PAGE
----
We will release these two beauts this Sunday, starting at 2pm. We’ll have other rosés open to taste, and we’ll also have a seasonally appropriate cocktail on hand for you to taste. It promises to be a fun party! See you Sunday!

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Grape to Glass - Pay Attention to Extraction

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We keep a close eye at Grand Cata on the concept of extraction. Though most of this process happens during fermentation, we felt it needed its own Grape to Glass installment.

Why is extraction so important? Put simply, balance. We love wines with the proper balance between all of its core components. A wine that’s over-extracted, or one that’s under-extracted, will have holes and lumps that distract from the overall enjoyment of a wine. Basically, improperly extracted wines are distorted.

But what is extraction? If you’ve ever made stock before, you’ve already got your head wrapped most of the way around the concept. Just sub out the vegetables, herbs, bones and aromatics, and replace them with grape must, comprised mostly of the grape skins.

Skins have a ton of flavor and textural compounds in them. Pull too much of these compounds into the wine, and just like stock, the result is too intense and devoid of finesse. Too little, and what’s the point? And also like stock, the appropriateness of the result depends on the ingredients and the goal at the end.

For example, the prized pork stock that’s used in Ramen takes almost two days to make. There’s a lot of extraction going on. Yet, it’s still subtle in the right ways, extremely flavorful, and completely inappropriate for making another Japanese classic, Miso soup. The context matters.

In the wine world, compare Pinot Noir and Cabernet Sauvignon. One has thin skins and delicate flavors, the other thick skins, and rich, complex flavors. If you over extract Pinot Noir, you end up with something that tastes like cough syrup. If you under extract Cab, the wine feels weak and uneasy, and you’ll miss out on key characteristics that fill out the experience. However, with both grapes, you can easily go too far the other way. Over-extracted Cabernet will take decades to calm down in the bottle enough to drink, and even then it may never even out. And Pinot Noir that’s not extracted enough has little character.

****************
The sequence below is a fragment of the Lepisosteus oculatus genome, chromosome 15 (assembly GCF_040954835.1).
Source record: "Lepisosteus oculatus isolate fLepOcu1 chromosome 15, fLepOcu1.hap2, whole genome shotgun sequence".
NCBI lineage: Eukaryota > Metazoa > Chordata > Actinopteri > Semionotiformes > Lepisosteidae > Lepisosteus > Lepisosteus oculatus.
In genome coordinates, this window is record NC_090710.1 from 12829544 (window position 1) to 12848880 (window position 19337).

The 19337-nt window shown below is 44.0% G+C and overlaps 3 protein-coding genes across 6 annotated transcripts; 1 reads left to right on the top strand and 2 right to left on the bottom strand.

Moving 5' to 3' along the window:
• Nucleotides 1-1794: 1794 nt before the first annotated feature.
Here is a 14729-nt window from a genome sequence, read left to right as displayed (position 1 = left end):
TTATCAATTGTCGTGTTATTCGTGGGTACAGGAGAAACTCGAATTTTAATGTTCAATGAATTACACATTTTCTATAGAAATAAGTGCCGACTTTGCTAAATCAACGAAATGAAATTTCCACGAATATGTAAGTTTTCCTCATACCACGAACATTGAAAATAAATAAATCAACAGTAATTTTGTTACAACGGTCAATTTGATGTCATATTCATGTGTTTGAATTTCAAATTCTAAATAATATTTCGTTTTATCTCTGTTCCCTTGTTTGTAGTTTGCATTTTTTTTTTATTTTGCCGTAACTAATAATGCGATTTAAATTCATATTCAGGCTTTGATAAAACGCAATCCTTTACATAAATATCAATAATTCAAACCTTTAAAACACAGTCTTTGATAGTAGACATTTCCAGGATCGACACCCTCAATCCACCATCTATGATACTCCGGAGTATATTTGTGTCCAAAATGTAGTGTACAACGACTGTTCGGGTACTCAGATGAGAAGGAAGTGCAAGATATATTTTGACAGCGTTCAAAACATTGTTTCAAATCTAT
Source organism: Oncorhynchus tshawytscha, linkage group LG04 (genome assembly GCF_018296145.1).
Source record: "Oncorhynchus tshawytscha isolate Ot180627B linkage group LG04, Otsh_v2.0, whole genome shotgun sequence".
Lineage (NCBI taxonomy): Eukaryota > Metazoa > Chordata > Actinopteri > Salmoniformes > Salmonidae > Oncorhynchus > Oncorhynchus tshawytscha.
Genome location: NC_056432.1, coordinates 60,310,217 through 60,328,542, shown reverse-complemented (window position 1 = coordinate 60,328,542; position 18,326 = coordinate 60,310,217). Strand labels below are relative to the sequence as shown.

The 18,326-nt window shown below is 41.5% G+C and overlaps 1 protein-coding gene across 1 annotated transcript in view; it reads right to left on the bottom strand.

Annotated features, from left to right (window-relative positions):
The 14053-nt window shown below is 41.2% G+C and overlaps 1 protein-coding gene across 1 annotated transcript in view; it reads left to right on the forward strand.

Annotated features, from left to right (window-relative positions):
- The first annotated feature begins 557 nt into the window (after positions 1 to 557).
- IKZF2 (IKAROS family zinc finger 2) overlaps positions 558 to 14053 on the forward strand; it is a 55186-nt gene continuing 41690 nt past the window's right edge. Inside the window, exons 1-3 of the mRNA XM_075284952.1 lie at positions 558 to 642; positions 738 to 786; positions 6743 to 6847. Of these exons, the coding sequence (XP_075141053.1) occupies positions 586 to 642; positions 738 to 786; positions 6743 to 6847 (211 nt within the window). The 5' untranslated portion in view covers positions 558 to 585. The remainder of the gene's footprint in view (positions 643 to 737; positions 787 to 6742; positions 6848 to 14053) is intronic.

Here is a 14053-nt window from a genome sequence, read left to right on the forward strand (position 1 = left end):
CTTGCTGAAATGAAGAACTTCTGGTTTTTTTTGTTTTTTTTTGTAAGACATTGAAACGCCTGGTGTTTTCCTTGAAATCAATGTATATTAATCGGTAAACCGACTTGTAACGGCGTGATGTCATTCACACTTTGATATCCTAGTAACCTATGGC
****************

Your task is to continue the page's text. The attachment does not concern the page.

So what are some of the ways that a winemaker controls extraction? They start in the vineyard, by assessing things like sun exposure, timing of harvest (recall the first Grape to Glass piece on the importance of grape-picking), soil type, and the age of the vines. In the winery, some classic techniques include punching down the must using a pole to make sure more of the skins come into contact with the juice, rack and return, and pumping over.

Rack and return means you let the must settle, then “rack” from below the must, and then pour the juice over the must. Pumping over is similar, except instead of transferring the bottom layer of juice into another vessel first (racking), a pump is used to take the juice from the bottom of the tank and spraying it over the top. In all three cases, the goal is to get more of the juice in contact with the must.

If you want less extraction, removing some of the must is one option. You can also remove it all together once you get the extraction you want. Finally, shortening up or elongating the fermentation will either lead to more extraction (longer), or less (shorter). You can do this though temperature control, choice of yeast, or both.

So next time your looking at a crystal clear Sauv Blanc (super low extraction), or a young Cabernet (high extraction), marvel at the dance between nature and humans that wine represents, and think about how different that wine could have been had the winemaker made different choices as it relates to extraction.